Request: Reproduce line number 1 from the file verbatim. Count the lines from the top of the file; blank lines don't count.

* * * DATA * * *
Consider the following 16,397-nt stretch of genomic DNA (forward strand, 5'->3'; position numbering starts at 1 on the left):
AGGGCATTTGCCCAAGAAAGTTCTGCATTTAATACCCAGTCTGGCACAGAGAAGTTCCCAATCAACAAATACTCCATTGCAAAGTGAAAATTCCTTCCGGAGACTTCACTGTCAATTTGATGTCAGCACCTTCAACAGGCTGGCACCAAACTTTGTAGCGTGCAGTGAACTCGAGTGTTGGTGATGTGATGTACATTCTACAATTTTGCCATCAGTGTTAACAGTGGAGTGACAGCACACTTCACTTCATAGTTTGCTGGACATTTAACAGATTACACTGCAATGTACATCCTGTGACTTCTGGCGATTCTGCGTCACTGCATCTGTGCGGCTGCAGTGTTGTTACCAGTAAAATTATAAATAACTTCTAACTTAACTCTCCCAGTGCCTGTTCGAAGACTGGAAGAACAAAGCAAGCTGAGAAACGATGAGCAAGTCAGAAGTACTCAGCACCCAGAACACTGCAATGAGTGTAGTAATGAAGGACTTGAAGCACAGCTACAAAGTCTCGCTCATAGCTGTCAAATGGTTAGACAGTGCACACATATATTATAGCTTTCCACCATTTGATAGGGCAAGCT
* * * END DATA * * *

Consider the following 16,397-nt stretch of genomic DNA (forward strand, 5'->3'; position numbering starts at 1 on the left):